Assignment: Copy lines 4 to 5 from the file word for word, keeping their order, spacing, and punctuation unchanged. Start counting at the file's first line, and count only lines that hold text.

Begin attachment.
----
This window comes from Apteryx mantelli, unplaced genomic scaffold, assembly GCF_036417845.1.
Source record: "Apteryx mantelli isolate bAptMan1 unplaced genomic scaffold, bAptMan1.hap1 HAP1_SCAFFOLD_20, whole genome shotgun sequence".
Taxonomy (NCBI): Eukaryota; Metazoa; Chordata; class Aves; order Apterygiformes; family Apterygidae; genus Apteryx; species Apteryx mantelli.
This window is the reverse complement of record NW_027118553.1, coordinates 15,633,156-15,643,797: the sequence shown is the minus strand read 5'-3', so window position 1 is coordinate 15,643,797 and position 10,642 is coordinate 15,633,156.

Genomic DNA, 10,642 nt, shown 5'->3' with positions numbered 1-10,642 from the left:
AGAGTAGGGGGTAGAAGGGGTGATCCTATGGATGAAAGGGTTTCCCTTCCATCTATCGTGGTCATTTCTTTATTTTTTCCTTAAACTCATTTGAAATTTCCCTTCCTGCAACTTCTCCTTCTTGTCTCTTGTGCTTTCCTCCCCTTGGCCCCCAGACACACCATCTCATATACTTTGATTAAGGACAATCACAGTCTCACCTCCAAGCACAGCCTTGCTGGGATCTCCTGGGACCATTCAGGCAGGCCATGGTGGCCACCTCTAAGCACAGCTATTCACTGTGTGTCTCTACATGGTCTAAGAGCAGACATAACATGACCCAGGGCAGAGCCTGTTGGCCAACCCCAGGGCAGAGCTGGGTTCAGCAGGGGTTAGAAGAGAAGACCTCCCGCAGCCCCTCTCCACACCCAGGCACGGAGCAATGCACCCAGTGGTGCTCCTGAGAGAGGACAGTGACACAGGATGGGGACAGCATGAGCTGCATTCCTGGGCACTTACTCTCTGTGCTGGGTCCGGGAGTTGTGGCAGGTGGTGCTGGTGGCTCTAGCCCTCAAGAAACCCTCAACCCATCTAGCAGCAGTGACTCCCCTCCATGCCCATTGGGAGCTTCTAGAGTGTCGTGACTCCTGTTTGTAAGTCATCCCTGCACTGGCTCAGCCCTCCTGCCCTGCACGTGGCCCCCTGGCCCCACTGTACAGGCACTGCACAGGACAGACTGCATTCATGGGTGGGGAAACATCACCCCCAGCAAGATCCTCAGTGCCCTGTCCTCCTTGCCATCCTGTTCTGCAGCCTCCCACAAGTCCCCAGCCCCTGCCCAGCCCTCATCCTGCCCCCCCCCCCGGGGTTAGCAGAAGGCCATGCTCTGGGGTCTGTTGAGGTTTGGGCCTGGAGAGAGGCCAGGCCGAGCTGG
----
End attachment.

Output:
This window is the reverse complement of record NW_027118553.1, coordinates 15,633,156-15,643,797: the sequence shown is the minus strand read 5'-3', so window position 1 is coordinate 15,643,797 and position 10,642 is coordinate 15,633,156.

Genomic DNA, 10,642 nt, shown 5'->3' with positions numbered 1-10,642 from the left: